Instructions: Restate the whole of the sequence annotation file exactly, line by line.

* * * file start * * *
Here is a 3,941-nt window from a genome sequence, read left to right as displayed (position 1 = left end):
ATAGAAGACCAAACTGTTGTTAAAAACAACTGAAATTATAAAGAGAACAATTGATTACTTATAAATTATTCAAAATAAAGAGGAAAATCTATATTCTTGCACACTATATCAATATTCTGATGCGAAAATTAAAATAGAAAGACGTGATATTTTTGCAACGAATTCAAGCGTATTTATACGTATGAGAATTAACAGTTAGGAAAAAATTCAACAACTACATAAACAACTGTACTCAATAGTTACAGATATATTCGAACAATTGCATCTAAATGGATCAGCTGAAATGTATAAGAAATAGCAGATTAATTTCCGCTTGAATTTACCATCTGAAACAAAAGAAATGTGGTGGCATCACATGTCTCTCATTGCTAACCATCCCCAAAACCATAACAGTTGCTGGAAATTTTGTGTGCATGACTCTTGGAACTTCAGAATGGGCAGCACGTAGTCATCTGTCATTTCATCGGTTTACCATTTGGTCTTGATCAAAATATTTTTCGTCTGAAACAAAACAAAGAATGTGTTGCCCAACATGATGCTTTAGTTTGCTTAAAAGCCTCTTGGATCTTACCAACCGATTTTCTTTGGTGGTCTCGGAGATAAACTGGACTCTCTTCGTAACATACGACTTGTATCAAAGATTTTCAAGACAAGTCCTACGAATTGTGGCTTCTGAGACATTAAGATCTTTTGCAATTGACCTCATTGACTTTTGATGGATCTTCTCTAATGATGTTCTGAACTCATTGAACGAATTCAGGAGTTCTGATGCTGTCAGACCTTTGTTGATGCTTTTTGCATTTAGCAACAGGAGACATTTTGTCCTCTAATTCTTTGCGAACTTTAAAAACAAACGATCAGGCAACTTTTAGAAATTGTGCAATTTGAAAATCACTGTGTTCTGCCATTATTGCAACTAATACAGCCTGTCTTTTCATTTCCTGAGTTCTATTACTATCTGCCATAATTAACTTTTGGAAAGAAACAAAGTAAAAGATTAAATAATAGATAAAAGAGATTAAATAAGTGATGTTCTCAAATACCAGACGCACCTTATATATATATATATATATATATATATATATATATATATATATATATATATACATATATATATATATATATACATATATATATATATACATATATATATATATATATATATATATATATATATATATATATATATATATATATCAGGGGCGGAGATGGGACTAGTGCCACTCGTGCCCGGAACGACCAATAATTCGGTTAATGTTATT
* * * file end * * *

Here is a 3,941-nt window from a genome sequence, read left to right as displayed (position 1 = left end):
ATAGAAGACCAAACTGTTGTTAAAAACAACTGAAATTATAAAGAGAACAATTGATTACTTATAAATTATTCAAAATAAAGAGGAAAATCTATATTCTTGCACACTATATCAATATTCTGATGCGAAAATTAAAATAGAAAGACGTGATATTTTTGCAACGAATTCAAGCGTATTTATACGTATGAGAATTAACAGTTAGGAAAAAATTCAACAACTACATAAACAACTGTACTCAATAGTTACAGATATATTCGAACAATTGCATCTAAATGGATCAGCTGAAATGTATAAGAAATAGCAGATTAATTTCCGCTTGAATTTACCATCTGAAACAAAAGAAATGTGGTGGCATCACATGTCTCTCATTGCTAACCATCCCCAAAACCATAACAGTTGCTGGAAATTTTGTGTGCATGACTCTTGGAACTTCAGAATGGGCAGCACGTAGTCATCTGTCATTTCATCGGTTTACCATTTGGTCTTGATCAAAATATTTTTCGTCTGAAACAAAACAAAGAATGTGTTGCCCAACATGATGCTTTAGTTTGCTTAAAAGCCTCTTGGATCTTACCAACCGATTTTCTTTGGTGGTCTCGGAGATAAACTGGACTCTCTTCGTAACATACGACTTGTATCAAAGATTTTCAAGACAAGTCCTACGAATTGTGGCTTCTGAGACATTAAGATCTTTTGCAATTGACCTCATTGACTTTTGATGGATCTTCTCTAATGATGTTCTGAACTCATTGAACGAATTCAGGAGTTCTGATGCTGTCAGACCTTTGTTGATGCTTTTTGCATTTAGCAACAGGAGACATTTTGTCCTCTAATTCTTTGCGAACTTTAAAAACAAACGATCAGGCAACTTTTAGAAATTGTGCAATTTGAAAATCACTGTGTTCTGCCATTATTGCAACTAATACAGCCTGTCTTTTCATTTCCTGAGTTCTATTACTATCTGCCATAATTAACTTTTGGAAAGAAACAAAGTAAAAGATTAAATAATAGATAAAAGAGATTAAATAAGTGATGTTCTCAAATACCAGACGCACCTTATATATATATATATATATATATATATATATATATATATATATATATATATACATATATATATATATATATACATATATATATATATACATATATATATATATATATATATATATATATATATATATATATATATATATATATCAGGGGCGGAGATGGGACTAGTGCCACTCGTGCCCGGAACGACCAATAATTCGGTTAATGTTATT